"The Star-Spangled Banner" is the national anthem of the United States of America. The lyrics come from "Defence of Fort M'Henry", a poem written in 1814 by the 35-year-old lawyer and amateur poet Francis Scott Key after witnessing the bombardment of Fort McHenry by British ships of the Royal Navy in Baltimore Harbor during the Battle of Fort McHenry in the War of 1812.
The poem was set to the tune of a popular British song written by John Stafford Smith for the Anacreontic Society, a men's social club in London. "To Anacreon in Heaven" (or "The Anacreontic Song"), with various lyrics, was already popular in the United States. Set to Key's poem and renamed "The Star-Spangled Banner", it would soon become a well-known American patriotic song. With a range of one octave and one fifth (a semitone more than an octave and a half), it is known for being difficult to sing. Although the poem has four stanzas, only the first is commonly sung today.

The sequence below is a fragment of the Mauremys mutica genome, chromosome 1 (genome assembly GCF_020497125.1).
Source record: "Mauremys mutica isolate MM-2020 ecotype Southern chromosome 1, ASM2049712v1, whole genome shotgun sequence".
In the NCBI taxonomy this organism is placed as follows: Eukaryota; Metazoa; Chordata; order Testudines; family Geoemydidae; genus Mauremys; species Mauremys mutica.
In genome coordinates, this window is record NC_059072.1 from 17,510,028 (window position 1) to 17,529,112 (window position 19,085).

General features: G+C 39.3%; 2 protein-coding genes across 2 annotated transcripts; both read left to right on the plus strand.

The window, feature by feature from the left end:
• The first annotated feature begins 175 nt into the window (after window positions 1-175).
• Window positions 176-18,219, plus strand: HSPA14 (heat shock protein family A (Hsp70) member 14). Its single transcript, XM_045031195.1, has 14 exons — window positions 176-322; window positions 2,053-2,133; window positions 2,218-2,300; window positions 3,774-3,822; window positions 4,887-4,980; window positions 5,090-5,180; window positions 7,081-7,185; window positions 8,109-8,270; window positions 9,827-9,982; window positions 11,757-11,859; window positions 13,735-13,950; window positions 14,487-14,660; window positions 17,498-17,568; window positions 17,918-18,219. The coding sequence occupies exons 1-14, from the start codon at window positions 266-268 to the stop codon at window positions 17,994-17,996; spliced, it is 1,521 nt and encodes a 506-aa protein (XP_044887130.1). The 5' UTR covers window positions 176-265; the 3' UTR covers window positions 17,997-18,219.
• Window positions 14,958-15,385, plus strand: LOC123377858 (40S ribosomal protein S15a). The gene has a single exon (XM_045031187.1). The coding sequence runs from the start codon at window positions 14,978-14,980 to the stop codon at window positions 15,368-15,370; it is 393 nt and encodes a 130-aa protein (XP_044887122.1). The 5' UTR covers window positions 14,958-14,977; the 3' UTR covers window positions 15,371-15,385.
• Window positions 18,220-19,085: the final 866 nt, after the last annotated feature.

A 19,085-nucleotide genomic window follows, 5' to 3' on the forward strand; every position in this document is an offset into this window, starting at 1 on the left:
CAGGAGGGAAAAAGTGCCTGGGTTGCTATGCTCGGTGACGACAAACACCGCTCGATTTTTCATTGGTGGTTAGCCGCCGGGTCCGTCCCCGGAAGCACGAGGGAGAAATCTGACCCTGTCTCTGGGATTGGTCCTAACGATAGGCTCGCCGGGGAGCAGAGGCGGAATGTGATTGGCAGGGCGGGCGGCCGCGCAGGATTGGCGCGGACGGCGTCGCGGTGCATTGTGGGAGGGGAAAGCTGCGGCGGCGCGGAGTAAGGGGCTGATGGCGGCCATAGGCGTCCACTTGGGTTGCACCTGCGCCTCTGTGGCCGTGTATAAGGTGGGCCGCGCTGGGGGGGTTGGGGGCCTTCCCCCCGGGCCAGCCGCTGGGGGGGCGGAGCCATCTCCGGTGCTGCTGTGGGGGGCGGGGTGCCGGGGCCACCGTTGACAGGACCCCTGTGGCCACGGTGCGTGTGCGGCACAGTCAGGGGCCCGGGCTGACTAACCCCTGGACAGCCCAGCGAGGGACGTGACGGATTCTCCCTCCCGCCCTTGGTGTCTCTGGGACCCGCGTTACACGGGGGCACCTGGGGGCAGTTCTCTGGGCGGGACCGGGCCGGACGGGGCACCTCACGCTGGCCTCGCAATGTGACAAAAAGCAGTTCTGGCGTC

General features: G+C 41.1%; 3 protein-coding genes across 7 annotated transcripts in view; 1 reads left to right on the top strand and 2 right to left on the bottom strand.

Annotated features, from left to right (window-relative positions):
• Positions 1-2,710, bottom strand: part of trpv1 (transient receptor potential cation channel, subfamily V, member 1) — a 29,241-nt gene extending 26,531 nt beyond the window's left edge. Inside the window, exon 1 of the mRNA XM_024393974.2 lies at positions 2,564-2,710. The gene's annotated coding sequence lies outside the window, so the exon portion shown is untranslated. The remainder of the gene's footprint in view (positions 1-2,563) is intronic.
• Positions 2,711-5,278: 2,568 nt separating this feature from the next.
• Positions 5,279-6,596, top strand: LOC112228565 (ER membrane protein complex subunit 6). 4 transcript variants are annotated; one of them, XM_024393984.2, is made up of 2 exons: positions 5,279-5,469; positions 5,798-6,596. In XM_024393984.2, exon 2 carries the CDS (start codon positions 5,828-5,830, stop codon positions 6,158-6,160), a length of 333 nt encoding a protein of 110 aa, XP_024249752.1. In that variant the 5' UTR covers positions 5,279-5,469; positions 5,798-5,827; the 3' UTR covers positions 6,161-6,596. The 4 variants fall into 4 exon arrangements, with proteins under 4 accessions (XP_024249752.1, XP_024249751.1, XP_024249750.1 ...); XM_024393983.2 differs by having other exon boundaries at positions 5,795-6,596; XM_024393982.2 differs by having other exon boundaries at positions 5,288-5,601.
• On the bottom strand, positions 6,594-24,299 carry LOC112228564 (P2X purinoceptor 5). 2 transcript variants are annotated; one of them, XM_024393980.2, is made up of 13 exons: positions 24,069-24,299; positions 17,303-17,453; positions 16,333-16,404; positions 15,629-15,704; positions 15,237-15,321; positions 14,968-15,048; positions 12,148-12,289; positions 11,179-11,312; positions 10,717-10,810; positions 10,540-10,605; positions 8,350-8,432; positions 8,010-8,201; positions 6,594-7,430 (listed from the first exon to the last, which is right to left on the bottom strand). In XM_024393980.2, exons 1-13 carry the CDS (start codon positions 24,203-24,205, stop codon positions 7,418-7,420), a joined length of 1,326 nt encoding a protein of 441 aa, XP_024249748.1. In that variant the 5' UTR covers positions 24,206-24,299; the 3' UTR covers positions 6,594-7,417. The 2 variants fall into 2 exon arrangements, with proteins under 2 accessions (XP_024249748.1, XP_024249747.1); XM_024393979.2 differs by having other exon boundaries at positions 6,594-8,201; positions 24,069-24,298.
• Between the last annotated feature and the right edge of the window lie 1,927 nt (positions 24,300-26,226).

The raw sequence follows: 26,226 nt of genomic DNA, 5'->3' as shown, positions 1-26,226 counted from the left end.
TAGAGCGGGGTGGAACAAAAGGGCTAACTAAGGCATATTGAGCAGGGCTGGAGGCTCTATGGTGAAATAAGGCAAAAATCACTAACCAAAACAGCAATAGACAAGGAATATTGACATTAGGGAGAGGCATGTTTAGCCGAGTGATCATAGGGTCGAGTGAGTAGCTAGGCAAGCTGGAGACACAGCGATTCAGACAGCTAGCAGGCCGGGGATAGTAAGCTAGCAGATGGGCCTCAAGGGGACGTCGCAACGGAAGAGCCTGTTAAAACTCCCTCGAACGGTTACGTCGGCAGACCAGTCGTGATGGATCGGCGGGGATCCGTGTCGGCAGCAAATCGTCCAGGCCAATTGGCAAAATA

"The Star-Spangled Banner" was recognized for official use by the United States Navy in 1889, and by U.S. President Woodrow Wilson in 1916, and was made the national anthem by a congressional resolution on March 3, 1931 (46 Stat. 1508, codified at 36 U.S.C. § 301), which was signed by President Herbert Hoover.
Before 1931, other songs served as the hymns of American officialdom. "Hail, Columbia" served this purpose at official functions for most of the 19th century. "My Country, 'Tis of Thee", whose melody is identical to "God Save the Queen", the British national anthem, also served as a de facto anthem. Following the War of 1812 and subsequent American wars, other songs emerged to compete for popularity at public events, among them "The Star-Spangled Banner".